A Closer Look at Firefighting

Fire Ops 101


At 7 a.m. on Saturday, June 24, individuals representing various branches of local governments, were suited up and put to work. The gear a firefighter must wear in order to stay safe while performing his or her duties weighs about 40 pounds.  With gear in place,they would be put through the course. The state of the art training facility  in Garland is used by neighboring cities to train members of their fire departments. Included in their exercises was a mock car crash, and the group, being led by trained firefighters, were instrumental in putting out the flames, extracting passengers and performing CPR on the dummies. That was an example of one of the emergency situations encountered routinely by our firefighters.

David Riggs, President of the Garland Firefighters Association, organized the event to create awareness among those who are responsible for making decisions that impact the safety of the firefighters as well as the citizens they serve. The eight men and women who completed the course were made aware of the rigors and sacrifices of firefighting.


By mid afternoon the eight participants in the Fire Ops 101 Course had become fully aware of the physical fitness, mental toughness, self discipline and willingness to serve required of a firefighter. To find those attributes in an applicant is not easy, and competing for him or her with other municipalities is even harder. Garland is now competing with neighboring municipalities that offer higher starting salaries and more enticing benefit packages. Although training is exemplary, manpower and equipment are operating at a minimum.


When a Garland taxpayer dials 911, he has every right to expect the quickest response by the most highly qualified first responders with the best equipment. When it’s a matter of life or death, there can be no compromises. Citizens should not feel it necessary to move to another municipality in order to secure excellent services by first responders. Public Safety should be given top priority and trump all other expenditures provided for in city budgets.  It is the moral obligation of every individual entrusted with public office to adhere to that basic principle.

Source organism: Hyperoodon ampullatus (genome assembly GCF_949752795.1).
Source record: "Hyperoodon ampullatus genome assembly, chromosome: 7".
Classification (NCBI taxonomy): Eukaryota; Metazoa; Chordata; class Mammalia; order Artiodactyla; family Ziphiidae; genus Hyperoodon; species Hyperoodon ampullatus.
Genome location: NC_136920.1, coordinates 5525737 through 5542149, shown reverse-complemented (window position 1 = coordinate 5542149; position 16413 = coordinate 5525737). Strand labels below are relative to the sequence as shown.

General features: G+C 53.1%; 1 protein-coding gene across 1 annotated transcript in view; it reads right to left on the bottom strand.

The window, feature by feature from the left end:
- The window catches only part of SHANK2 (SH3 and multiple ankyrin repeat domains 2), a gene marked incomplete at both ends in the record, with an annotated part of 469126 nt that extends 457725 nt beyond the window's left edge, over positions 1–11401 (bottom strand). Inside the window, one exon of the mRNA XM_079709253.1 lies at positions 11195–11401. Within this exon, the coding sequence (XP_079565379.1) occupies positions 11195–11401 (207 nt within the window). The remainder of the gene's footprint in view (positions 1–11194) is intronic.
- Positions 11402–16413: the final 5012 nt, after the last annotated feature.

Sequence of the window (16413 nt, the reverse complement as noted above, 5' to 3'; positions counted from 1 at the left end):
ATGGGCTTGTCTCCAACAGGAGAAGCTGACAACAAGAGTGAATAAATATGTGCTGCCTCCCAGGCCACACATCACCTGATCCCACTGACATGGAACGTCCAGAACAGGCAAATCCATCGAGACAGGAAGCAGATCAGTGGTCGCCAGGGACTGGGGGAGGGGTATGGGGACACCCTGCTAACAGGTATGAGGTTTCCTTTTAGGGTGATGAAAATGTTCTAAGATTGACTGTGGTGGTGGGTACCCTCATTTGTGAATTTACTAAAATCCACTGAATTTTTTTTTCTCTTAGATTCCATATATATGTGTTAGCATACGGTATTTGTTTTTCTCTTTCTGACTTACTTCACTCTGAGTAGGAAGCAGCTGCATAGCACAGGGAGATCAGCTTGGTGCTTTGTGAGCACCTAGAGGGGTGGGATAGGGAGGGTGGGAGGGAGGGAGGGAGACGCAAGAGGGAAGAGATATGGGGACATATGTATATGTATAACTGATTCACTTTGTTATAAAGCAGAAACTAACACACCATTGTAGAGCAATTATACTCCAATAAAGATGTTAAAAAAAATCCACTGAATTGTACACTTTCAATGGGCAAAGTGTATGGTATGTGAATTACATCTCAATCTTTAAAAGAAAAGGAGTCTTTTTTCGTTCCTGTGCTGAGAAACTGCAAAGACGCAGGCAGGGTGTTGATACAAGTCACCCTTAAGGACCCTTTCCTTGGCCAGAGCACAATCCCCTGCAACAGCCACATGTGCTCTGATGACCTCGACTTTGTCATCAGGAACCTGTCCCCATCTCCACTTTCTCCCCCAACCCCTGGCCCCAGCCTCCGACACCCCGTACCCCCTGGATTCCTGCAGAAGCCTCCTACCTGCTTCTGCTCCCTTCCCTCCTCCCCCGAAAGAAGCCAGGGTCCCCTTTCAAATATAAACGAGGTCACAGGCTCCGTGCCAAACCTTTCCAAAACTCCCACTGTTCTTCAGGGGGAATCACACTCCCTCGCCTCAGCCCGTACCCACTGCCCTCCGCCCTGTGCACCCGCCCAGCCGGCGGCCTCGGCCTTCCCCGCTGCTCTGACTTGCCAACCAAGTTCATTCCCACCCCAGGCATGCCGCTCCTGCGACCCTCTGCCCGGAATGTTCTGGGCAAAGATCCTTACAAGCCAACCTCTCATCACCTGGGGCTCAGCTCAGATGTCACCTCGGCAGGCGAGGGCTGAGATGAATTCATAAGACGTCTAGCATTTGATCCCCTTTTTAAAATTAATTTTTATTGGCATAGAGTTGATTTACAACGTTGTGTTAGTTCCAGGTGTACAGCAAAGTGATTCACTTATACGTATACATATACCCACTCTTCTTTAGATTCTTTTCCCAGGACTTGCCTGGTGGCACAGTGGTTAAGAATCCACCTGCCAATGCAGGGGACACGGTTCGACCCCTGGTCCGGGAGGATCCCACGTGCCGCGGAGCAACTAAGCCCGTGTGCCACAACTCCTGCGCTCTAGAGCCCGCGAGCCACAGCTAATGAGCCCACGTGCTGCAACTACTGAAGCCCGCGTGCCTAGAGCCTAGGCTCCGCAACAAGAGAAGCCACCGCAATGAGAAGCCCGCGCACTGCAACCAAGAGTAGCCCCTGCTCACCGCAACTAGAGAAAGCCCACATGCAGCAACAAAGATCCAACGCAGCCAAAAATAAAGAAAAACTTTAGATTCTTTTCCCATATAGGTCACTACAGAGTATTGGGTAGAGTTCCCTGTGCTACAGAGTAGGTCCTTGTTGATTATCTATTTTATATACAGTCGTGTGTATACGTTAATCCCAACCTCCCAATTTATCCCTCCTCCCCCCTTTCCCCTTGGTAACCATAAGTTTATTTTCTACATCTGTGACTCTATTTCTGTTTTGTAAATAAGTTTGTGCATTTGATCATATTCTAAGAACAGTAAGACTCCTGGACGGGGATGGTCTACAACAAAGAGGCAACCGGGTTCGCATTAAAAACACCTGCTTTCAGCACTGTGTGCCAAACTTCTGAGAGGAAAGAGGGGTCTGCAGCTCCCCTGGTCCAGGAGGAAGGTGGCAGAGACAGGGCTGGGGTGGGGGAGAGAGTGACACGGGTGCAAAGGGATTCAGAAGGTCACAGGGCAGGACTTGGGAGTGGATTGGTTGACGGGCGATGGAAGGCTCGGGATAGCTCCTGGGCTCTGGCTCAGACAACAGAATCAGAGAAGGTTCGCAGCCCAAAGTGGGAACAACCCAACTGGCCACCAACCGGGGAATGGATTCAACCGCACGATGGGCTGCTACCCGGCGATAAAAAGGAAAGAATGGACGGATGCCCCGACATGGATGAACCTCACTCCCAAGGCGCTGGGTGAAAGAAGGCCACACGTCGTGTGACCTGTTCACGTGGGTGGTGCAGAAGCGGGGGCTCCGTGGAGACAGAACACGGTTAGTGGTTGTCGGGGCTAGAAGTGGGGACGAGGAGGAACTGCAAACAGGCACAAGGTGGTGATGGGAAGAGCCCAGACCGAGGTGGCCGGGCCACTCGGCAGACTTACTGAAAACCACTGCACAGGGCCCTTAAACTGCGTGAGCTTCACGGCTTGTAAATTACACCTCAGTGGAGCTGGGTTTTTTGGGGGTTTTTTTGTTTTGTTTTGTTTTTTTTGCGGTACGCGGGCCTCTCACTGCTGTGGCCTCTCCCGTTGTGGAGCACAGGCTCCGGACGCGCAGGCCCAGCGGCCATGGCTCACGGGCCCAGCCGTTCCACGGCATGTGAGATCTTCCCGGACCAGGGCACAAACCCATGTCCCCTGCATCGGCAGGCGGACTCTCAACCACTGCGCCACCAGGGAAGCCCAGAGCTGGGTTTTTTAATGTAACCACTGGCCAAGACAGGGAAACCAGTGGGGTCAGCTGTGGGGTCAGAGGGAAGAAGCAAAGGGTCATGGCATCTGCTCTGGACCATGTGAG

Jerry Nickerson, newly elected to Garland’s City Council, was one of the 8 individuals who completed the Fire Ops 101 Course. In light of his new responsibilities and experience of the day, we asked what his take away was. This is what he told us, “What impressed me most was the sheer amount of training and equipment required for the firefighters to do their job safely. They are there to protect the citizens, but they also have to protect themselves. As a member of the City Council, I will do everything in my power to support the needs of our firefighters. At the end of the day, I just want to say how very impressed I am with the quality of our firefighters, their willingness to serve, and the sacrifices they make on a daily basis.”



The participants in the Fire Ops 101 course were:

Leslie Cloer, Garland Civil Service Director

Kathryn Klepak, Garland HR Director

Rick Vasquez, Garland AC Manager

Austin Hood, Chief of Staff for Representative Angie Chen Button HD112

Cindy Burkett, HD 113 State Representative and her husband Mike Burkett

Rich Aubin, Garland City Council District 5

Jerry Nickerson, Garland City Council District 3

Ron Young, Garland Budget Director

Robert Paulson, Chief of Staff for Representative Justin Holland HD 133

Trent Schultze, GFD Budget Analyst

+ Unknown Rockwall participants…